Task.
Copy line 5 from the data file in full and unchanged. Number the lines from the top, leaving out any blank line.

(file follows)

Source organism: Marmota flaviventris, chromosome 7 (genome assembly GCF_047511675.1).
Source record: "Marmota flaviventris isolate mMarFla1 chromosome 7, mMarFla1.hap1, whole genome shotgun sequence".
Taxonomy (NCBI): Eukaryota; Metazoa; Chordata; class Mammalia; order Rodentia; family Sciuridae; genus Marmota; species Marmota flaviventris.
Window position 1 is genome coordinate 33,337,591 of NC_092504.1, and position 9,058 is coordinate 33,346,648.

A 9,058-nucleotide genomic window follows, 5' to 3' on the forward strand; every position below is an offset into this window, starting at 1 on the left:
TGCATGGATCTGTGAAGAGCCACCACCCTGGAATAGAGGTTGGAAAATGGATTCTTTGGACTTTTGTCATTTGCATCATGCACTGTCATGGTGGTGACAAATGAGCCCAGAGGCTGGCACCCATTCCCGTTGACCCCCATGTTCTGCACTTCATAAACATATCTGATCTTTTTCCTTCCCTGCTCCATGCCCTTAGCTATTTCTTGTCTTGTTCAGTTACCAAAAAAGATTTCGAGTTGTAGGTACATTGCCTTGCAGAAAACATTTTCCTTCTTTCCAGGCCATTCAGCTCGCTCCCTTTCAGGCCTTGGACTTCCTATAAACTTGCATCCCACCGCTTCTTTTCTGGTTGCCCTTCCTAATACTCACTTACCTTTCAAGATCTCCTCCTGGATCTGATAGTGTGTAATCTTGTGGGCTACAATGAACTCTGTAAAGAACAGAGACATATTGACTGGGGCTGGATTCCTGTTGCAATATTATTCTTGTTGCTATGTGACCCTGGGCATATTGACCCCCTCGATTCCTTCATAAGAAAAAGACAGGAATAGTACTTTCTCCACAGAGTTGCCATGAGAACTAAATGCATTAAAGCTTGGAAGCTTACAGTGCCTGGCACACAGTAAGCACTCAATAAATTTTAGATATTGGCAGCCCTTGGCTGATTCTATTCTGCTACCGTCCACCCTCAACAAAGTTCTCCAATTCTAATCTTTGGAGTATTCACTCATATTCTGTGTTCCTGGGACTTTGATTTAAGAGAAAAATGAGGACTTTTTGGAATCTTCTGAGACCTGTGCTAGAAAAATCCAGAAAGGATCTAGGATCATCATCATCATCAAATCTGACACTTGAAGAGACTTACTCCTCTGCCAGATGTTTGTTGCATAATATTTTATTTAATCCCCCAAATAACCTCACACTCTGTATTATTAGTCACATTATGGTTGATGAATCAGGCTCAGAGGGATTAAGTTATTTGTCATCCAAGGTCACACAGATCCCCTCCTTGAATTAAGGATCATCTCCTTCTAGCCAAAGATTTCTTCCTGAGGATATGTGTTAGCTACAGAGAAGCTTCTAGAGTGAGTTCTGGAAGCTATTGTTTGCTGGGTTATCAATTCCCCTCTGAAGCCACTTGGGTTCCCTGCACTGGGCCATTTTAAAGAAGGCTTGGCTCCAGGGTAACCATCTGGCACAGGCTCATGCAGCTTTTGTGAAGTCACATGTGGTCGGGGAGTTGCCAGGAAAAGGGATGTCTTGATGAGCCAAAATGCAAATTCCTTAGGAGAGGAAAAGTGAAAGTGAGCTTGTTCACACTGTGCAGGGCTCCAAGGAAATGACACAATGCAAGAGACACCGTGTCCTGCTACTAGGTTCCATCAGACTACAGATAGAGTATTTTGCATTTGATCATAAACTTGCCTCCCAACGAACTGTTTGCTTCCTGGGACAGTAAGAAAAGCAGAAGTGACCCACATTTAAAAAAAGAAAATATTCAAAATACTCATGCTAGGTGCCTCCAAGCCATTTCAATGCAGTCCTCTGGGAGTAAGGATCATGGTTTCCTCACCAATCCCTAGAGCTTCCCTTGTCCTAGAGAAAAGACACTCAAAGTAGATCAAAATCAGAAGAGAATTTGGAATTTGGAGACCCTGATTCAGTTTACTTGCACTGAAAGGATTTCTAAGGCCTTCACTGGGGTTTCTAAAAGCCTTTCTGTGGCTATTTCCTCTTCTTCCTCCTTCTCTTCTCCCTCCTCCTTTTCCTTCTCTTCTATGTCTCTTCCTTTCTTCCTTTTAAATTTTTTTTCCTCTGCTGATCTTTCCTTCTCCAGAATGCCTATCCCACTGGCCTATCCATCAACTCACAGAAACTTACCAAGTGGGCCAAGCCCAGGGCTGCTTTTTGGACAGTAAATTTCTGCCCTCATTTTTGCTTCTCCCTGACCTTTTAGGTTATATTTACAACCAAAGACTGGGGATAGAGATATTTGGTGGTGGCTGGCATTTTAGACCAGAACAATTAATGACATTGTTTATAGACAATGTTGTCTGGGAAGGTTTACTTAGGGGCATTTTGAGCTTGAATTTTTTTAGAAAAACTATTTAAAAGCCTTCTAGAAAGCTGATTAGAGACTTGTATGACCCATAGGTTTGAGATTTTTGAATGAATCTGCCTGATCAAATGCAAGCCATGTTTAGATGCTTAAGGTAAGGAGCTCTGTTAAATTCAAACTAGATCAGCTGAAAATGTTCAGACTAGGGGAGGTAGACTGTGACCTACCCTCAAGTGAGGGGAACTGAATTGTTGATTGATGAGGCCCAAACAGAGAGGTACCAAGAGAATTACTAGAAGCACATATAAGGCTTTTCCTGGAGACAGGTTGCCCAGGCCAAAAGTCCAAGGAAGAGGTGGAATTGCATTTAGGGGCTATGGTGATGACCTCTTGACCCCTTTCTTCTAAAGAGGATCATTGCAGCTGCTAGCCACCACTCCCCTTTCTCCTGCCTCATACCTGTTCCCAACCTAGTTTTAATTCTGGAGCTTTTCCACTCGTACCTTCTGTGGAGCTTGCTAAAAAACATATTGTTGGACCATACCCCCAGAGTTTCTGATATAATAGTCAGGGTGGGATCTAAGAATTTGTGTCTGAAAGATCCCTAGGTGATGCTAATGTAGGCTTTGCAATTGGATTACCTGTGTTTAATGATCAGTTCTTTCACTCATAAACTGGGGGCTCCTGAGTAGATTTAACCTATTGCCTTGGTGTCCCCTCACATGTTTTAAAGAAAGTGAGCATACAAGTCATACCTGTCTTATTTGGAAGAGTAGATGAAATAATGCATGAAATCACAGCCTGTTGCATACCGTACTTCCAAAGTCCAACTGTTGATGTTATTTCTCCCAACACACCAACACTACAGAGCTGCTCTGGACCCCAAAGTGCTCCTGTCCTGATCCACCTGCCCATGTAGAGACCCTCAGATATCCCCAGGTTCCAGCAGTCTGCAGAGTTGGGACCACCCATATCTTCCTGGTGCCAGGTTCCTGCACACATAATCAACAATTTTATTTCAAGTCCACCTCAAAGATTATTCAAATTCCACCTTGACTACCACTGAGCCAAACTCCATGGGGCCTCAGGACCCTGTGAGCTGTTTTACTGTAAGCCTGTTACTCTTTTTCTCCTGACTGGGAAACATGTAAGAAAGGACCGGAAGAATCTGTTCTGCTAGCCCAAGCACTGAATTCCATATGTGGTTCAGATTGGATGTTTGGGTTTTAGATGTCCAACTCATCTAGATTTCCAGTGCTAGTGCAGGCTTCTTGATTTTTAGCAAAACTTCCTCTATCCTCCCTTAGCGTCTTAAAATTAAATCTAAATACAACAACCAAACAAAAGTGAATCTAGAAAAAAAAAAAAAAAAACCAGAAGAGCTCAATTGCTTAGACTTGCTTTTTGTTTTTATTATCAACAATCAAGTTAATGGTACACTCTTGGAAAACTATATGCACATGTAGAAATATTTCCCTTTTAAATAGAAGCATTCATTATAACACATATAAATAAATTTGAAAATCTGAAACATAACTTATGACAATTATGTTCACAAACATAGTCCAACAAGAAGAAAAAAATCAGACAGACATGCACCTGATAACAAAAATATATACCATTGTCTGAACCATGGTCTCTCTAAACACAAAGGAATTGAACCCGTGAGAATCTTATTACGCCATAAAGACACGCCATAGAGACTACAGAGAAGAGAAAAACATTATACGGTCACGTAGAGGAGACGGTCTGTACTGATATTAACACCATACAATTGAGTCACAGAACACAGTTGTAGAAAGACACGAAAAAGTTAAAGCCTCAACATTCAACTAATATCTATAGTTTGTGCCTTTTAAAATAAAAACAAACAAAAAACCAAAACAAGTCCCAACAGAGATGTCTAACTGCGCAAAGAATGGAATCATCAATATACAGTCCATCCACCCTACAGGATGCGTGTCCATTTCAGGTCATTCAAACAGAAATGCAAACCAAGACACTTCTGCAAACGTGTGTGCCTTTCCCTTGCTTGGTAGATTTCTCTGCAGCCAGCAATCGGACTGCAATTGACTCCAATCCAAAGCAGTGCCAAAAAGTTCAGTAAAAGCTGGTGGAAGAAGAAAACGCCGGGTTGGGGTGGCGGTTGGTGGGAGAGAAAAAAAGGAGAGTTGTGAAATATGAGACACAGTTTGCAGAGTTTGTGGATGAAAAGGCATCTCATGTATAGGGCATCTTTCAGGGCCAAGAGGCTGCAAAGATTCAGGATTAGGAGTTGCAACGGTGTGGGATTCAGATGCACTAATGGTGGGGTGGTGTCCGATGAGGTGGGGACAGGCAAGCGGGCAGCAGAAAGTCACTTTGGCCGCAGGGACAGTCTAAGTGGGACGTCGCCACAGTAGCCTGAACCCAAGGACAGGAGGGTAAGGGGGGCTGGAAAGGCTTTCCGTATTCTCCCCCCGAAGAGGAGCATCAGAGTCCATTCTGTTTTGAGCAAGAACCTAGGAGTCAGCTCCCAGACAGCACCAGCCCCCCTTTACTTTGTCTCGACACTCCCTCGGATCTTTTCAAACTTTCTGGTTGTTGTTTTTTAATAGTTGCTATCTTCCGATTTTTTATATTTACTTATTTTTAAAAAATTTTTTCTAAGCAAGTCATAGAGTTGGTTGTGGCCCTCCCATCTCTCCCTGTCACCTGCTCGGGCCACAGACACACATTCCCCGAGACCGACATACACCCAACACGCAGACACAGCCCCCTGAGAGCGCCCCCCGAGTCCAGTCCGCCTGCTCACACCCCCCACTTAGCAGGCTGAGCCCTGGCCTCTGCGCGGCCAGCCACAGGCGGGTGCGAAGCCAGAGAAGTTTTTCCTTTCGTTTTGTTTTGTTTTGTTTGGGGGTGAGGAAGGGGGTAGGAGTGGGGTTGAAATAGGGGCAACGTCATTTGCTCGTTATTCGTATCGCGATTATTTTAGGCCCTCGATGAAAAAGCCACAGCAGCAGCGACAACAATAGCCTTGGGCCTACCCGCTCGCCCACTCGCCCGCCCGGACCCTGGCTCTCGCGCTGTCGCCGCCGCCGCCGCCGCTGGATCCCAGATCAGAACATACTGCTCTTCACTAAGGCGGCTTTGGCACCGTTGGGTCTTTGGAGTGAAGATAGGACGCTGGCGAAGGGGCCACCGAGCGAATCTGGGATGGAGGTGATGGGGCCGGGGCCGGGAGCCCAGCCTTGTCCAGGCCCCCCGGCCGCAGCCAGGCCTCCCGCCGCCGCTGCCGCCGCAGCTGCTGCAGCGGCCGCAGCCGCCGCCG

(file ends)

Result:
A 9,058-nucleotide genomic window follows, 5' to 3' on the forward strand; every position below is an offset into this window, starting at 1 on the left: